Australian PM defends Melbourne lockdown

CANBERRA (AP) — Australia’s Prime Minister said a shutdown of the nation’s second-largest city is necessary and promised continuing financial support for businesses that fear they will not survive a second lockdown.

The Victoria state government said Melbourne and part of its surrounds will lock down for six weeks because the rate of coronavirus spread was unsustainable.

Prime Minister Scott Morrison said the federal government’s medical advice agreed with the Victorian government that the move was necessary.

He said, “I hope it isn’t for that long. I hope it’s for a shorter period as possible.” Morrison said Australia’s seven other states and territories would continue to relax pandemic restrictions.

Victoria authorities announced another 134 cases in the latest 24 hours.

Women hold signs outside housing commission apartments under lockdown in Melbourne, Australia. PHOTO: AP

Breaches of infection controls at Melbourne hotels where international travellers are required to isolate for 14 days have been blamed for much of the disease spread. The state government last week responded by banning new arrivals at Melbourne Airport for two weeks.

Morrison said he wanted to reduce the numbers of Australian citizens, permanent residents and foreigners exempt from Australia’s travel ban landing at Australian airports because of the strain on hotel quarantine.

In other developments in the Asia-Pacific region:

South Korea reported 63 new cases of the coronavirus as health authorities scramble to stem transmissions tied to places such as restaurants and workplaces. The figures yesterday brought the national caseload to 13,244 infections, including 285 deaths. Twenty-nine of the new cases came from the densely populated Seoul area, which has been at the centre of a virus resurgence since late May. At least 33 cases were linked to international arrivals.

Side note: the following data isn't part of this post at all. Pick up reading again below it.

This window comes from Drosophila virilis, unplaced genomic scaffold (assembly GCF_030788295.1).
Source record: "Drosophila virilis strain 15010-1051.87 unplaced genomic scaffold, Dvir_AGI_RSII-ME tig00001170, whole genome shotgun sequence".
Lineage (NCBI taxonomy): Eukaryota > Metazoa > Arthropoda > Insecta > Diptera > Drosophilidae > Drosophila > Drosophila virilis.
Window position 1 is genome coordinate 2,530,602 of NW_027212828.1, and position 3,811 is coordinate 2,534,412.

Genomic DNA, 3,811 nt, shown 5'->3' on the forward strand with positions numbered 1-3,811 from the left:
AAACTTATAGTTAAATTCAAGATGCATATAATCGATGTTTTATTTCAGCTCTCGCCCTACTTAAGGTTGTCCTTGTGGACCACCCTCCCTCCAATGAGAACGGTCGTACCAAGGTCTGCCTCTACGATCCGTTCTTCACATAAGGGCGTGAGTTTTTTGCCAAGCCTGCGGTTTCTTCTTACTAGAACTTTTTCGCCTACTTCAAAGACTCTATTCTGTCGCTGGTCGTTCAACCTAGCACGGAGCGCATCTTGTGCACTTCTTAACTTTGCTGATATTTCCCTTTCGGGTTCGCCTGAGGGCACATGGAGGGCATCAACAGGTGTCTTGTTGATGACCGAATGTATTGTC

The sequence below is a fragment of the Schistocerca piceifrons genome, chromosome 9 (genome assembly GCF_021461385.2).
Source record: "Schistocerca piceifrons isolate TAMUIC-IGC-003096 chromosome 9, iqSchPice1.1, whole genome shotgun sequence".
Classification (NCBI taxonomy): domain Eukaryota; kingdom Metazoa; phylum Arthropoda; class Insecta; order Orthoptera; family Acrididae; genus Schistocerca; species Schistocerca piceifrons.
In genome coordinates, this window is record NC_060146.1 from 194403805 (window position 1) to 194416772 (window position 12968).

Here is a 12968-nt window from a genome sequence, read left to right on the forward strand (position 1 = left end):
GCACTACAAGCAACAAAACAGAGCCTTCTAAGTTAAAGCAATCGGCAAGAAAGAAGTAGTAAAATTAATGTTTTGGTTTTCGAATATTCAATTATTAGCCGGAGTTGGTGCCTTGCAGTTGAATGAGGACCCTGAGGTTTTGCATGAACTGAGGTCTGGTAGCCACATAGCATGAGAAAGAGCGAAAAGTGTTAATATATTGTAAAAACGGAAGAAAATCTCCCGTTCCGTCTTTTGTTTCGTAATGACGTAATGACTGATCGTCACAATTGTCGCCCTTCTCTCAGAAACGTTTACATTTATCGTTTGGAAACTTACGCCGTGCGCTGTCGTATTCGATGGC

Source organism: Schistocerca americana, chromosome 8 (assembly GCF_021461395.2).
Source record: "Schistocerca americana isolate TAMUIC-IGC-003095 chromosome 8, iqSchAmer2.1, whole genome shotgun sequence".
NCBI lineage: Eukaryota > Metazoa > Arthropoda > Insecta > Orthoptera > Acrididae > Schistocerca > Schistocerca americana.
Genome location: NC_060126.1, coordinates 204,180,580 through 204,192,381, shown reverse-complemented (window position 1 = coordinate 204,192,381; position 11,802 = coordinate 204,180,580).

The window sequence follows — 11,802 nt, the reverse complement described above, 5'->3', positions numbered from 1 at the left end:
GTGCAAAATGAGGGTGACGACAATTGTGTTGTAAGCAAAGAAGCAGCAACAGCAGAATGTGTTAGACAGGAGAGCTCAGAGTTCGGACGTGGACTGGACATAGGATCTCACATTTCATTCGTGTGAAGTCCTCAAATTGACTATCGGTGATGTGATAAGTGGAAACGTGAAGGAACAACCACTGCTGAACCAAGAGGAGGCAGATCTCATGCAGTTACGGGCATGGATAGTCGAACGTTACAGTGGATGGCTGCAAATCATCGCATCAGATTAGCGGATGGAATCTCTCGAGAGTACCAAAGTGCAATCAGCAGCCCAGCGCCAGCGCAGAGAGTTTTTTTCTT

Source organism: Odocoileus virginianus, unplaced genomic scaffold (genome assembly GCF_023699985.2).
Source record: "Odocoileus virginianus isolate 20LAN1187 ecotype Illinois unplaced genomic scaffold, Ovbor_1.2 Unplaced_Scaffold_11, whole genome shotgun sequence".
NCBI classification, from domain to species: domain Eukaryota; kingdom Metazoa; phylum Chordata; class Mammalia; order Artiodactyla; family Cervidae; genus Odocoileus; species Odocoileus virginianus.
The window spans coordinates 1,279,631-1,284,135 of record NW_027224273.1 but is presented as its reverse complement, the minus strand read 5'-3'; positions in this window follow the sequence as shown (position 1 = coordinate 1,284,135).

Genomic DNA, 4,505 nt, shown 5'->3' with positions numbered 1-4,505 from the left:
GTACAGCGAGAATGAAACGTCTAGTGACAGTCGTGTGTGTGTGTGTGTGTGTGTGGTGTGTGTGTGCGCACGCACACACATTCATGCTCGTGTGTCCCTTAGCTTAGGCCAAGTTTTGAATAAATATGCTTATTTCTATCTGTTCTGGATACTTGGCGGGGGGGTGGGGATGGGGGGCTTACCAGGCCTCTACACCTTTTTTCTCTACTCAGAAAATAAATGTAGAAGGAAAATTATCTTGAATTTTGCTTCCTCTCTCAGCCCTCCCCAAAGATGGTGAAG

Authorities in Mumbai, one of the worst-affected Indian cities, are allowing people to get tested for COVID-19 without a doctor’s prescription. That is in contrast to other major Indian cities where a prescription is mandatory to get tested for the virus. A Senior Administrative Official in Mumbai Iqbal Singh Chahal said, “We want to test as many people as possible.” The low rate of testing in India has been a concern. India has been conducting a little less than 7,400 tests per one million people. According to the Indian Council of Medical Research, over 200,000 samples are being tested every day compared to just a few hundred in March.

India reported 482 new deaths in the last 24 hours, taking the toll to 20,642. It also recorded 22,752 new confirmed infections, increasing the total to 742,417.

A New Zealand politician resigned after admitting he leaked the names of coronavirus patients to news media. Conservative opposition lawmaker Hamish Walker said yesterday he was sorry for his actions and was withdrawing his candidacy for the September general election in a seat he was expected to win.

Walker sent the details of 18 patients to several news outlets on condition he remained anonymous as the source. He said he was exposing a “significant privacy issue” for the government because the patient names were not password secured. But news organisations said he gave them the information to refute claims he was racist, after he earlier said active cases were coming into the country from India, Pakistan and South Korea.